This short (five-day) birdwatching trip will focus on the endemic birds found on the Andaman Islands, part of the Andaman and Nicobar Islands archipelago. We will be based on South Andaman Island during the tour which is situated approximately 1,100 kilometers (c. 680 miles) to the east of the Indian subcontinent. Although a union territory of and governed by India, the archipelago is actually geographically closer to Myanmar (formerly Burma), which is approximately 400 kilometers (c. 250 miles) to the north and approximately 700 kilometers (c. 435 miles) to the east. Sumatra (part of Indonesia) is approximately 500 kilometers (310 miles) to the south. The Andaman and Nicobar Islands are surrounded by the Bay of Bengal to the west and the Andaman Sea to the east.
We will look for the gorgeous endemic Andaman Woodpecker during this tour (photo M. Aggarwal).
Due to the remote location and age of these islands a number of endemic birds have evolved here, and these are the main targets of the tour and will include Andaman Teal, Andaman Nightjar, Andaman Coucal, Andaman Wood Pigeon, Andaman Cuckoo-Dove, Andaman Green Pigeon, Andaman Crake, Andaman Serpent Eagle, Andaman Masked Owl, Andaman Scops Owl, Hume’s Hawk-Owl, Andaman Hawk-Owl, Andaman Woodpecker, Andaman Cuckooshrike, Andaman Drongo, Andaman Treepie, Andaman Bulbul, White-headed Starling, Andaman Shama, and Andaman Flowerpecker. Pristine forest still remains in some areas, and we will spend the majority of our time in these areas, such as Chidiya Tapu and Mount Harriet National Park, where the vast majority of our endemic target birds occur. We will also be sure to visit other habitats, such as the Sippighat swamps, North Wandoor, and other locations where we will check waterbodies, swamps, mangrove forests, and mudflats for a wide assortment of birds.
Another of our endemic targets is Andaman Scops Owl (photo M. Aggarwal).
Other species we may see have distinct endemic subspecies that may warrant full species status in the future, such as Oriental Scops Owl, Crested Serpent Eagle, Collared Kingfisher, Ruddy Kingfisher, Oriental Dwarf Kingfisher, Long-tailed Parakeet, Black-naped Oriole, Scarlet Minivet, and Indian White-eye to name a few, and there is an interesting range of Southeast Asian species possible too, such as Violet Cuckoo, Greater Racket-tailed Drongo, and Red-breasted Parakeet, with the island having an Indo-Malayan birdlife.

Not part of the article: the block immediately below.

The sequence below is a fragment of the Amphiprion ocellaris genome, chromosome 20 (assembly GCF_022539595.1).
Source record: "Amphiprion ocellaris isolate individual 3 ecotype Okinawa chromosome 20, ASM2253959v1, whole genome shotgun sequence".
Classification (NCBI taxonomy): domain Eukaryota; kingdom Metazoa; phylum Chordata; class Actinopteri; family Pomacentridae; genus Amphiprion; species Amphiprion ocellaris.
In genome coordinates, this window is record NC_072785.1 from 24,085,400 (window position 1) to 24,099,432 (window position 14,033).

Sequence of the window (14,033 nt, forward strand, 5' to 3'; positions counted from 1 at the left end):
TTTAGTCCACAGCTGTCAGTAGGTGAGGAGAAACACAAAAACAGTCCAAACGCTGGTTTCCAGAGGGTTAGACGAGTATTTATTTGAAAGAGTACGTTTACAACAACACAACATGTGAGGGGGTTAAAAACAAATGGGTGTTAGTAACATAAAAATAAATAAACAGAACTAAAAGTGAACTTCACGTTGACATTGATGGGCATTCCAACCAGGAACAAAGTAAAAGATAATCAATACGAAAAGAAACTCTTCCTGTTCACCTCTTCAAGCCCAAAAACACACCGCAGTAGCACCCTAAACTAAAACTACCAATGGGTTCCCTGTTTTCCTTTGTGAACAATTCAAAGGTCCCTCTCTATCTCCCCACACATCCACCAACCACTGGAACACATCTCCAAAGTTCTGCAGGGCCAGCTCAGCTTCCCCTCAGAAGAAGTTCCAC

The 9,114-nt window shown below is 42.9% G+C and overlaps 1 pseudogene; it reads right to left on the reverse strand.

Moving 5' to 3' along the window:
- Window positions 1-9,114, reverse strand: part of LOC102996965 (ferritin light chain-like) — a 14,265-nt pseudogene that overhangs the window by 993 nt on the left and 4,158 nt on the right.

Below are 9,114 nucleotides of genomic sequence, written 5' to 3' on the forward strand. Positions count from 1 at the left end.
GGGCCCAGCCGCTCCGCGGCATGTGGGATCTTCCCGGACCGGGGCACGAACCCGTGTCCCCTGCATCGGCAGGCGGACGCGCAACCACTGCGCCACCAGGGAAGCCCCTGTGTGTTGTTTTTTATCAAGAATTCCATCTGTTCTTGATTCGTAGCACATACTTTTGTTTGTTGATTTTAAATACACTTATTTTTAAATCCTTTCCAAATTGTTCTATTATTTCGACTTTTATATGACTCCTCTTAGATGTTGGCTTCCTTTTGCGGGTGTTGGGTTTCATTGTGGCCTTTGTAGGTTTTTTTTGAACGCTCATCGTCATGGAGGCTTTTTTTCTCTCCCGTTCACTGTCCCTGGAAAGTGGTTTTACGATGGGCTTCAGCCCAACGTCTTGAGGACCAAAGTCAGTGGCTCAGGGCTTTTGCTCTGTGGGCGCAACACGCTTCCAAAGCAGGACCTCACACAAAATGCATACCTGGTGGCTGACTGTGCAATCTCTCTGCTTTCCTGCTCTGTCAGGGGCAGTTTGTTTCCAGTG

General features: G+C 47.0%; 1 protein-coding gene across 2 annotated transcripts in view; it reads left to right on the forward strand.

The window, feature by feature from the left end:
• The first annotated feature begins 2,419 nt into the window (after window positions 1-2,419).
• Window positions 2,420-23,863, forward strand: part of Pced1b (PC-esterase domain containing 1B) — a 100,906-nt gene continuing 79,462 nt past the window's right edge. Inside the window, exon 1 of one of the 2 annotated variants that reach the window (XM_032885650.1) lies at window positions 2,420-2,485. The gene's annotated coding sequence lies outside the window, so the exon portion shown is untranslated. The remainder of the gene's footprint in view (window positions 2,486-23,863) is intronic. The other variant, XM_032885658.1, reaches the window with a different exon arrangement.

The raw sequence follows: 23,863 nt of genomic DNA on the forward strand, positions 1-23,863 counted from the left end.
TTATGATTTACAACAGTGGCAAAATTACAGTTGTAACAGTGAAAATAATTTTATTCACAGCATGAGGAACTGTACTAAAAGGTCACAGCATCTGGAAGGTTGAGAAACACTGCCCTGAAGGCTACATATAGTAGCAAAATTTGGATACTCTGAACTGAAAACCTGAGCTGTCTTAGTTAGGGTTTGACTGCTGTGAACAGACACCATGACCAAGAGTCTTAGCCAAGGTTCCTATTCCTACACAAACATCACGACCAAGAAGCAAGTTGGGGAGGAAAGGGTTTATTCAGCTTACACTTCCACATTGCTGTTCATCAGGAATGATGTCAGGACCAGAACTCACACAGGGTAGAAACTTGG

This Andaman Islands trip has been designed to run after our exciting Birding Tour India: The South – Western Ghats and Nilgiri Endemics or our Birding Tour Sri Lanka: Island Endemics, Wintering Specialties, and Blue Whale Pelagic, both of which occur immediately before this short tour. We have many other tours in India, with the full range of our trips shown here if you would like to continue your exploration of this incredibly interesting part of the world.
We can also arrange this trip to fit before or after any of our other India tours, though the costs for this may vary from the costs provided for the dates given here; please ask us.
Ruddy Kingfisher is one of several stunning kingfishers we hope to see during the tour.
After your afternoon arrival in Port Blair following either our Birding Tour India: The South – Western Ghats and Nilgiri Endemics or our Birding Tour Sri Lanka: Island Endemics, Wintering Specialties, and Blue Whale Pelagic we commence our birding late in the afternoon around Port Blair, where we will target our first endemic birds, potentially Andaman Teal and Andaman Nightjar. Then we will have a group welcome evening meal together and discuss our plans for the next few exciting and bird-filled days.
Overnight: Port Blair
We will spend three full days (and two nights) visiting a range of pristine forested habitats such as Mt. Harriet and Chidiya Tapu, which each hold multiple endemics. We will also visit more open areas around Port Blair (like the Sippighat swamps) and Chidiya Tapu, where some time will be spent looking in the mangroves and mudflats for shorebirds and other coastal species.
We should find Andaman Drongo moving about in the forest bird waves as they search for prey flushed out by the flock’s activity (photo M. Aggarwal).